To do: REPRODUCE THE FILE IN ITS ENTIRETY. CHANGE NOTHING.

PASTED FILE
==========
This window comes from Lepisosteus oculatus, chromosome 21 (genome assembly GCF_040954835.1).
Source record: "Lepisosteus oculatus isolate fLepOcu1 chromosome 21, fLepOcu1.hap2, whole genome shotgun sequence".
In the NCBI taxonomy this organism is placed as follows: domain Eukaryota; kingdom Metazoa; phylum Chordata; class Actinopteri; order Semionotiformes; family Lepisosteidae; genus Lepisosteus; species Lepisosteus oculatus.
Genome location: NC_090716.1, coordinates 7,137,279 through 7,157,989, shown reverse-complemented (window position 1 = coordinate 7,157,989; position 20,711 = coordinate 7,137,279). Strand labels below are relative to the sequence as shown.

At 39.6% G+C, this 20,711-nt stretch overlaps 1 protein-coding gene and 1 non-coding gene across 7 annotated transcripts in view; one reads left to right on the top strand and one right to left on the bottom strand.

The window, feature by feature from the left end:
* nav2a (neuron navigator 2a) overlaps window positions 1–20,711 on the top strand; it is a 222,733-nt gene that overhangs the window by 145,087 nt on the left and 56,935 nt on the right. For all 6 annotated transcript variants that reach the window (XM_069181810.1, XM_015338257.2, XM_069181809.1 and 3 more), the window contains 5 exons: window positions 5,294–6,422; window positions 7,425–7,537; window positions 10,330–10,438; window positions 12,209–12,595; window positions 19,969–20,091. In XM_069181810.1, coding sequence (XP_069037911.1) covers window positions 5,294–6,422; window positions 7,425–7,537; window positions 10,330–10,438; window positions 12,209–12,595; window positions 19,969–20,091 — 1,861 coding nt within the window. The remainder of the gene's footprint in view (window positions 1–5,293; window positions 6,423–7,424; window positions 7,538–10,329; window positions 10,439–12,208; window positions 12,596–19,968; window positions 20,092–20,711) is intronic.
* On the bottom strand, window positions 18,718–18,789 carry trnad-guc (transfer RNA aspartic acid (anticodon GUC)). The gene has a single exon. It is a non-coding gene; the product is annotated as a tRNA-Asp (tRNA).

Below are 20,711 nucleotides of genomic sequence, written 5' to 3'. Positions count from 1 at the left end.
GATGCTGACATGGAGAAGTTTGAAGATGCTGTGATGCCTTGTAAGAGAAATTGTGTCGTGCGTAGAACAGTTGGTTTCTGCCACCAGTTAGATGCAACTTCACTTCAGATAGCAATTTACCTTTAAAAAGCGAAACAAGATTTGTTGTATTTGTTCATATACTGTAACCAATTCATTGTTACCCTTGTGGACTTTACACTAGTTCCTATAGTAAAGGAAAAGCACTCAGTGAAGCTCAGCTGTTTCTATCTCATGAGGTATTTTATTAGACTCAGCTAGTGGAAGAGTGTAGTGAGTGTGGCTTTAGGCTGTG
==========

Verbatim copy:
This window comes from Lepisosteus oculatus, chromosome 21 (genome assembly GCF_040954835.1).
Source record: "Lepisosteus oculatus isolate fLepOcu1 chromosome 21, fLepOcu1.hap2, whole genome shotgun sequence".
In the NCBI taxonomy this organism is placed as follows: domain Eukaryota; kingdom Metazoa; phylum Chordata; class Actinopteri; order Semionotiformes; family Lepisosteidae; genus Lepisosteus; species Lepisosteus oculatus.
Genome location: NC_090716.1, coordinates 7,137,279 through 7,157,989, shown reverse-complemented (window position 1 = coordinate 7,157,989; position 20,711 = coordinate 7,137,279). Strand labels below are relative to the sequence as shown.

At 39.6% G+C, this 20,711-nt stretch overlaps 1 protein-coding gene and 1 non-coding gene across 7 annotated transcripts in view; one reads left to right on the top strand and one right to left on the bottom strand.

The window, feature by feature from the left end:
* nav2a (neuron navigator 2a) overlaps window positions 1–20,711 on the top strand; it is a 222,733-nt gene that overhangs the window by 145,087 nt on the left and 56,935 nt on the right. For all 6 annotated transcript variants that reach the window (XM_069181810.1, XM_015338257.2, XM_069181809.1 and 3 more), the window contains 5 exons: window positions 5,294–6,422; window positions 7,425–7,537; window positions 10,330–10,438; window positions 12,209–12,595; window positions 19,969–20,091. In XM_069181810.1, coding sequence (XP_069037911.1) covers window positions 5,294–6,422; window positions 7,425–7,537; window positions 10,330–10,438; window positions 12,209–12,595; window positions 19,969–20,091 — 1,861 coding nt within the window. The remainder of the gene's footprint in view (window positions 1–5,293; window positions 6,423–7,424; window positions 7,538–10,329; window positions 10,439–12,208; window positions 12,596–19,968; window positions 20,092–20,711) is intronic.
* On the bottom strand, window positions 18,718–18,789 carry trnad-guc (transfer RNA aspartic acid (anticodon GUC)). The gene has a single exon. It is a non-coding gene; the product is annotated as a tRNA-Asp (tRNA).

Below are 20,711 nucleotides of genomic sequence, written 5' to 3'. Positions count from 1 at the left end.
GATGCTGACATGGAGAAGTTTGAAGATGCTGTGATGCCTTGTAAGAGAAATTGTGTCGTGCGTAGAACAGTTGGTTTCTGCCACCAGTTAGATGCAACTTCACTTCAGATAGCAATTTACCTTTAAAAAGCGAAACAAGATTTGTTGTATTTGTTCATATACTGTAACCAATTCATTGTTACCCTTGTGGACTTTACACTAGTTCCTATAGTAAAGGAAAAGCACTCAGTGAAGCTCAGCTGTTTCTATCTCATGAGGTATTTTATTAGACTCAGCTAGTGGAAGAGTGTAGTGAGTGTGGCTTTAGGCTGTG